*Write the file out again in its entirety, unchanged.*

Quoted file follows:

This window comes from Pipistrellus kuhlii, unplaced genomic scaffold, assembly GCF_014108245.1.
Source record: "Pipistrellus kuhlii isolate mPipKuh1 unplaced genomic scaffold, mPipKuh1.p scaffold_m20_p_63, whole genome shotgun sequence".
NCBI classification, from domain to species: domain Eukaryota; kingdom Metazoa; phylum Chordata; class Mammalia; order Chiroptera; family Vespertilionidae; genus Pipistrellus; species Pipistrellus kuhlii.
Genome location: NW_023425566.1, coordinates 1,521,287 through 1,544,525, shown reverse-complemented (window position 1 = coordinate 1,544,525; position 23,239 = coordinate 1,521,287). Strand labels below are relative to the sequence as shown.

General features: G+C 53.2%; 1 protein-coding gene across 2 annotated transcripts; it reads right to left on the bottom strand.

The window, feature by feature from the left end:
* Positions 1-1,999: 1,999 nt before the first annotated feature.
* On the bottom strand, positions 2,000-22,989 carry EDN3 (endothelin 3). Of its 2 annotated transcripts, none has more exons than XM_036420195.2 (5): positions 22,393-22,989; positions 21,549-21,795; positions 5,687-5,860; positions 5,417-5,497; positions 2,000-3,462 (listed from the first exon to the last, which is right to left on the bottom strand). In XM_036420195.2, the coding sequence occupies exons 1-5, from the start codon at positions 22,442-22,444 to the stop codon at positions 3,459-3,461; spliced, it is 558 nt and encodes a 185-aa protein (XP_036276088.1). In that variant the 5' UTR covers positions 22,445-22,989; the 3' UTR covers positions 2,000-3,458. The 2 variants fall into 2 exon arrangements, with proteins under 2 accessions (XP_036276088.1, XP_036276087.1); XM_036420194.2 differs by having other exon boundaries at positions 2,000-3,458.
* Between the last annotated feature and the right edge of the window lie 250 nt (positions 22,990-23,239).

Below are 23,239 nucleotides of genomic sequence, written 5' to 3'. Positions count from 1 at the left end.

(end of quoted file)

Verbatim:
This window comes from Pipistrellus kuhlii, unplaced genomic scaffold, assembly GCF_014108245.1.
Source record: "Pipistrellus kuhlii isolate mPipKuh1 unplaced genomic scaffold, mPipKuh1.p scaffold_m20_p_63, whole genome shotgun sequence".
NCBI classification, from domain to species: domain Eukaryota; kingdom Metazoa; phylum Chordata; class Mammalia; order Chiroptera; family Vespertilionidae; genus Pipistrellus; species Pipistrellus kuhlii.
Genome location: NW_023425566.1, coordinates 1,521,287 through 1,544,525, shown reverse-complemented (window position 1 = coordinate 1,544,525; position 23,239 = coordinate 1,521,287). Strand labels below are relative to the sequence as shown.

General features: G+C 53.2%; 1 protein-coding gene across 2 annotated transcripts; it reads right to left on the bottom strand.

The window, feature by feature from the left end:
* Positions 1-1,999: 1,999 nt before the first annotated feature.
* On the bottom strand, positions 2,000-22,989 carry EDN3 (endothelin 3). Of its 2 annotated transcripts, none has more exons than XM_036420195.2 (5): positions 22,393-22,989; positions 21,549-21,795; positions 5,687-5,860; positions 5,417-5,497; positions 2,000-3,462 (listed from the first exon to the last, which is right to left on the bottom strand). In XM_036420195.2, the coding sequence occupies exons 1-5, from the start codon at positions 22,442-22,444 to the stop codon at positions 3,459-3,461; spliced, it is 558 nt and encodes a 185-aa protein (XP_036276088.1). In that variant the 5' UTR covers positions 22,445-22,989; the 3' UTR covers positions 2,000-3,458. The 2 variants fall into 2 exon arrangements, with proteins under 2 accessions (XP_036276088.1, XP_036276087.1); XM_036420194.2 differs by having other exon boundaries at positions 2,000-3,458.
* Between the last annotated feature and the right edge of the window lie 250 nt (positions 22,990-23,239).

Below are 23,239 nucleotides of genomic sequence, written 5' to 3'. Positions count from 1 at the left end.